A first subset of messages may be provided to a message queue for transmission to devices indicated in the first subset of devices, as in block 730. The first subset of messages may include copies of the message associated with the defined topic destined for the plurality of devices. The first subset of messages may also be referred to as a first page of messages.

A second subset of devices may be identified that subscribe to the defined topic, as in block 740. The second subset of devices may be identified using the data store. The second subset of devices may also be referred to as a second page of devices.

A second subset of messages may be provided to the message queue for transmission to devices indicated in the second subset of devices, as in block 750. The second subset of messages may also be referred to as a second page of messages. The second subset of messages may include an increased subset size as compared to the first subset of messages, wherein the subset size may be increased at a rate to enable sending the message to the plurality of devices subscribed to the defined topic within a defined time period.

In one configuration, the subset size for the subset of messages may increase over time using a subset size increase function, and the subset size increase function may increase at a rate to enable sending the messages to the plurality of devices subscribed to the defined topic within the defined time period. In another configuration, a rate of increase in the subset size between each successive subset of messages is linear, a rate of increase in the subset size between each successive subset of messages is exponential, or a rate of increase in the subset size between each successive subset of messages is in accordance with a predefined pattern. In yet another configuration, a rate of increase in the subset size between each successive subset of messages is calculated based on a combination of: a number of devices that subscribe to the defined topic, a targeted period of time for transmitting messages to the devices, a targeted number of subsets to be utilized for transmitting the messages to the devices, and a failure risk factor for each subset of messages that are transmitted to the devices. In addition, the rate of increase in the subset size between each successive subset of messages may be calculated using topic based heuristics, account based heuristics and/or machine learning heuristics.

In one example, it may be determined that an error occurs when a defined subset of messages are transmitted from the message queue to devices. A copy of the defined subset of messages may be provided to the message queue for retransmission to the devices.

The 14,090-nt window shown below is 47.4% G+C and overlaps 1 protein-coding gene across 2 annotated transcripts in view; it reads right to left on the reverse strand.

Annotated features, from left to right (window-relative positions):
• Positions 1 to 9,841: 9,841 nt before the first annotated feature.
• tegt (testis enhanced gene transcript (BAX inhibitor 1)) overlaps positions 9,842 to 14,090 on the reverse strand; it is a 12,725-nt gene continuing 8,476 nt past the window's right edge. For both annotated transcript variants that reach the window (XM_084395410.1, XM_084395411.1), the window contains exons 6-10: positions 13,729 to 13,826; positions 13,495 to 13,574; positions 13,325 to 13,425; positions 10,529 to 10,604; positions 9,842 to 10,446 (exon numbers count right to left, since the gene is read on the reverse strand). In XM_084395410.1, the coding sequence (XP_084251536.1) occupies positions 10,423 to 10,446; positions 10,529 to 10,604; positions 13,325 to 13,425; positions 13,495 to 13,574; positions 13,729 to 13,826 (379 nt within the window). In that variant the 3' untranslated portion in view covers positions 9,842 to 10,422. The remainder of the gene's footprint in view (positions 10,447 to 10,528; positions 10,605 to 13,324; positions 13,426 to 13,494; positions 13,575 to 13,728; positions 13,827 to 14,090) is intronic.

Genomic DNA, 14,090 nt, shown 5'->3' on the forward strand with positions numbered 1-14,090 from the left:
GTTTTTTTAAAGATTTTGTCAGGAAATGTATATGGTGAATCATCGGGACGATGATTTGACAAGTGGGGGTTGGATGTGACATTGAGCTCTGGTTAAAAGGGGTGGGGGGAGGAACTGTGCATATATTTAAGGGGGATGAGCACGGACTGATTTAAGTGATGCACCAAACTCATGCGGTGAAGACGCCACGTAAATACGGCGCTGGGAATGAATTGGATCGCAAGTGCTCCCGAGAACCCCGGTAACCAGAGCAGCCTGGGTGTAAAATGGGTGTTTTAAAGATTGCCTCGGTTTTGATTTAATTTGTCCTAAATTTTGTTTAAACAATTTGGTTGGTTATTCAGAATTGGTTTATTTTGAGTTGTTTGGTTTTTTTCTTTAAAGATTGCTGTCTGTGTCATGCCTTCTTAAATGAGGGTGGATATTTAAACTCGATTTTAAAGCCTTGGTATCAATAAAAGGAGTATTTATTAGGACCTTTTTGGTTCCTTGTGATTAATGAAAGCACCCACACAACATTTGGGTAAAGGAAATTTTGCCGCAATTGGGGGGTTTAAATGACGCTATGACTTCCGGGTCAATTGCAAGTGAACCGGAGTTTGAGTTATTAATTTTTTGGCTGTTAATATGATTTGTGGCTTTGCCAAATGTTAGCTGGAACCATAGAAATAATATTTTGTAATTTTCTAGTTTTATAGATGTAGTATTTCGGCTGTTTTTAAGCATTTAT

In one example, a defined number of threads may poll the message queue for messages, and messages that are returned by the message queue may be transmitted to devices via the defined number of threads. The defined number of threads may increase when polling of the message queue produces a number of messages that are above a defined threshold, or the defined number of threads may decrease when polling of the message queue produces a number of messages that are below the defined threshold.

In one configuration, the subset of messages may be provided to the message queue using a message broker, and the message broker may be a publisher-subscriber broker service that enables a sending of messages with defined topics to the plurality of devices. In another configuration, the subset size may be limited to a defined maximum value, and the defined maximum value may be selected to minimize the defined time period for sending the messages to the plurality of device subscribed to the defined topic and a failure risk factor for each subset of messages that is transmitted to the devices.

FIG. 8 illustrates a computing device 810 on which modules of this technology may execute. A computing device 810 is illustrated on which a high level example of the technology may be executed. The computing device 810 may include one or more processors 812 that are in communication with memory devices 820. The computing device may include a local communication interface 818 for the components in the computing device. For example, the local communication interface may be a local data bus and/or any related address or control busses as may be desired.

The memory device 820 may contain modules 824 that are executable by the processor(s) 812 and data for the modules 824. The modules 824 may execute the functions described earlier. A data store 822 may also be located in the memory device 820 for storing data related to the modules 824 and other applications along with an operating system that is executable by the processor(s) 812.

Other applications may also be stored in the memory device 820 and may be executable by the processor(s) 812. Components or modules discussed in this description that may be implemented in the form of software using high programming level languages that are compiled, interpreted or executed using a hybrid of the methods.